2009 Saint Paul Almanac on Sale Online on Aug. 20

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Third edition of unique guidebook to Minnesota's capital city to hit bookstores in time for Republican National Convention

Cover of 2009 Saint Paul Almanac

My hope is that the Almanac begins a conversation between people about what the place they live in means to them.

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Now in its third year, the Saint Paul Almanac is the only guidebook dedicated solely to Minnesota's capital city. Including a calendar, date book, restaurant reviews, essays and poems about Saint Paul, the Almanac is a rich resource for anyone wishing to explore the cultural and social depths of Saint Paul throughout the year.

Contributors include notable Saint Paulites such as Garrison Keillor, Gordon Parks, Patricia Hampl, Carol Connolly, Jim Moore, Deborah Keenan, Mahmoud El-Kati, Phebe Hanson, and 75 other writers.

The 368-page 2009 Saint Paul Almanac is on sale now for $11.95 online at saintpaulalmanac.com, and will be available in mainstream bookstores, including Barnes & Noble, Borders, and Amazon.com on September 1st, in time for the Republican National Convention, during which 50,000 new visitors are expected to descend upon the city.

Apart from its obvious function as a travel guidebook, the Almanac aims to preserve individual and community stories, welcome newcomers into Saint Paul's yeasty mixture of communities through writing, and produce what will amount to a collective, communal memory for Saint Paul.

They say community is dead, the book is dead, and story lies dying. Editor Kimberly Nightingale, schooled most recently at the Hubert Humphrey Institute of the University of Minnesota says, "Not in Saint Paul. All my experiences have taught me that place matters deeply. Stories matter. Stories may be as important as food for survival."

This realization coalesced into the vision Nightingale had for creating a book about living in St. Paul as defined by time (the calendar) and combining that with articles, stories, and poems that reflect on the city in a more timeless way.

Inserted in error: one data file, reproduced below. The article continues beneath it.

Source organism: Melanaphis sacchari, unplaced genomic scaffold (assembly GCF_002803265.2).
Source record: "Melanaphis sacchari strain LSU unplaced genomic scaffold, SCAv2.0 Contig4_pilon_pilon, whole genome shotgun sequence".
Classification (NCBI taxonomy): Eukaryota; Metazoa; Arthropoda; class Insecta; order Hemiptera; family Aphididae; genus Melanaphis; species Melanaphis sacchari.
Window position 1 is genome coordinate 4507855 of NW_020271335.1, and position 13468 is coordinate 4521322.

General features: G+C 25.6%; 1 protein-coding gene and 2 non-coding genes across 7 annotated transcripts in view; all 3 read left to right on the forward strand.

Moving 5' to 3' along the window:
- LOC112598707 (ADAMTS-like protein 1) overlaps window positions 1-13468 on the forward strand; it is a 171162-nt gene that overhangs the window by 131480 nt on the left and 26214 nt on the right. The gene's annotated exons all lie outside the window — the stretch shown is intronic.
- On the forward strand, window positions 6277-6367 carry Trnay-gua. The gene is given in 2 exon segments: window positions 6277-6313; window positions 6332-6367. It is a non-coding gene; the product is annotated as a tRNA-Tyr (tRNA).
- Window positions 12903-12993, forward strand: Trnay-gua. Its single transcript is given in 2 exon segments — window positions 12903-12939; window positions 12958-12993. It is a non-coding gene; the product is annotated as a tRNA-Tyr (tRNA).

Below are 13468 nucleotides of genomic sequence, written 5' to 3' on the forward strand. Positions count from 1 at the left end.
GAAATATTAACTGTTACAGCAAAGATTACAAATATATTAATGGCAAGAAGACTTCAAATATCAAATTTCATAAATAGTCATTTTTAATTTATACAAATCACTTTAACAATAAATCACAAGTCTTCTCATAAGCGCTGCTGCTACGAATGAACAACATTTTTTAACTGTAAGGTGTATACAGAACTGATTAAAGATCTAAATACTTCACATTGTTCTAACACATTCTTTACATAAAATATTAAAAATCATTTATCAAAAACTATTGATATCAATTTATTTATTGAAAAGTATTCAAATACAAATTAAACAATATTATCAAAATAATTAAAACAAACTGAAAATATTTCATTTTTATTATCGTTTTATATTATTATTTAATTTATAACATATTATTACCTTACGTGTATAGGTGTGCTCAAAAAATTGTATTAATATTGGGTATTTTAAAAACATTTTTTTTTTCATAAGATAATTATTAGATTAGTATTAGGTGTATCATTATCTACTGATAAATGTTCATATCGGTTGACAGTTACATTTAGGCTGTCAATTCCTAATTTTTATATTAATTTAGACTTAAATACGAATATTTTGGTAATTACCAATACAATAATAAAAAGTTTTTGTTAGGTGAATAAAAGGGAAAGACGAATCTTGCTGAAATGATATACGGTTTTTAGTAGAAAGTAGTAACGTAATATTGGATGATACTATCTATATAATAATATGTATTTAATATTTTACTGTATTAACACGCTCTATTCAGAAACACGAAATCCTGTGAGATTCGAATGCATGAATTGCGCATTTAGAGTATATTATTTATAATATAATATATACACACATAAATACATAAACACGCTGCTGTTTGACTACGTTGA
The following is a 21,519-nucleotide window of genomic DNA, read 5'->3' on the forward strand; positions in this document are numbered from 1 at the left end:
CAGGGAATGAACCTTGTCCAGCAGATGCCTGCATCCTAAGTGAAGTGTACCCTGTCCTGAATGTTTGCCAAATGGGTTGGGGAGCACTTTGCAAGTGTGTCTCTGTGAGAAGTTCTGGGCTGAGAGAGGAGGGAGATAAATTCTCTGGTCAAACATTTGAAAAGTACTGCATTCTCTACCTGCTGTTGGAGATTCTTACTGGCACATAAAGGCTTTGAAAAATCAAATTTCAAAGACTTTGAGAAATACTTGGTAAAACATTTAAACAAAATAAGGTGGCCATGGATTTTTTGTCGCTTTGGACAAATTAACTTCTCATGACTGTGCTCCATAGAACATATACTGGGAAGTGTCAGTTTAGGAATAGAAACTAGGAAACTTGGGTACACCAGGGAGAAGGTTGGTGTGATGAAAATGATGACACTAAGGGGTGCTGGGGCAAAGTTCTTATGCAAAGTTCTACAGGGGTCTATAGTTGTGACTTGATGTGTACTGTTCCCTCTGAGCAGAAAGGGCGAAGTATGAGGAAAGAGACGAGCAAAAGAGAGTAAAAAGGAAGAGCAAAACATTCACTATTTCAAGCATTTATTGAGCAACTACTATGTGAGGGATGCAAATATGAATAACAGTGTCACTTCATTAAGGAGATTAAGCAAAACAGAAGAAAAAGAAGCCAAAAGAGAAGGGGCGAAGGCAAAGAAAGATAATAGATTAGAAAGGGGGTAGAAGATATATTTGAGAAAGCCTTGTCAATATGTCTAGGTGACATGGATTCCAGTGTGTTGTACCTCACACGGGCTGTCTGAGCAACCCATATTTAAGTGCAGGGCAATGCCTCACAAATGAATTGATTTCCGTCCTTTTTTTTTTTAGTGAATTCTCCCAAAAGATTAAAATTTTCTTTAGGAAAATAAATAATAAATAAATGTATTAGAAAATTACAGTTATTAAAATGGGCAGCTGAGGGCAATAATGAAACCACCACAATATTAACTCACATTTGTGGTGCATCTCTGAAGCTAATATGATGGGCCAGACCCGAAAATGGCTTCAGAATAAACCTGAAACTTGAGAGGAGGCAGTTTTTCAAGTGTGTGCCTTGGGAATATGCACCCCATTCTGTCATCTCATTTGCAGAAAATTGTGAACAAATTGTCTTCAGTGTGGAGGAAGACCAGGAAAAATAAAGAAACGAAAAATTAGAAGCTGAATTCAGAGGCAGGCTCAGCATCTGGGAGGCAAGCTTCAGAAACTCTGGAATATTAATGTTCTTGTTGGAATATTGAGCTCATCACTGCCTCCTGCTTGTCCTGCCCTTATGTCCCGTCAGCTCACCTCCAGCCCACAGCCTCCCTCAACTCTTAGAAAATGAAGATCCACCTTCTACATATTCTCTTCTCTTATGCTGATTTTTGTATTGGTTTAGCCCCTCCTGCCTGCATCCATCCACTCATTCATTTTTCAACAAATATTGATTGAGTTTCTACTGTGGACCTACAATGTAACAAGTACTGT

"My hope is that the Almanac begins a conversation between people about what the place they live in means to them."

The Saint Paul Almanac solicits and revels in the work of authors and poets, including Saint Paul's most prominent writers. There are contributions from baseball fanatics; hot rodders; quirky Rangers (the Minnesota term for sturdy northerners from the cold Mesabi Iron Range); and newcomers from as far afield as Cambodia, Somalia, Mexico, Ethiopia, and the Twin Cities' equally exotic distant suburbs.

The Almanac offers something for everything--a range of short stories, essays, mild political screeds, immigration tales, memoirs, and calendar of events that has not seen its parallel since the subscription omnigatherums of the late nineteenth century. Its variety makes the Almanac great reading for the bedside table, the deck, or the outdoor coffee house.

Writers' contributions charm and win the trust of readers through attentiveness to the tales they tell. Most of the Almanac's editorial selections are excursions into neighborhood, family, or personal history, whose enjoyment lies in their modesty and detail. You can almost hear a child nudging each writer forward: "And then what happened?!"

The result, as Minnesotans might put it, is "not so bad"---a plucky annual celebrating difference, similarity, wholeness, and weirdness.

ISBN: 978-0-9772651-4-5 368 pages, 5-3/16 x 8 inches, PB with layflat binding

"A practical, informative, and at times personal reference of all things St. Paul." --City Pages

"A compendium of local event calendars, resources and tips, combined with personal stories, history and secrets. All that, and plenty of room to scribble your own plans, insights and lists." --Star Tribune

Press and Publicity Contact
Jan Zita Grover
jzgrover@calta.com
651.228.1587

Saint Paul Almanac Contact
Kimberly Nightingale
651.785.6268
kimberly@saintpaulalmanac.org

Online information
http://www.saintpaulalmanac.com

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Jan Zita Grover, Press

Kimberly Nightingale, Editor
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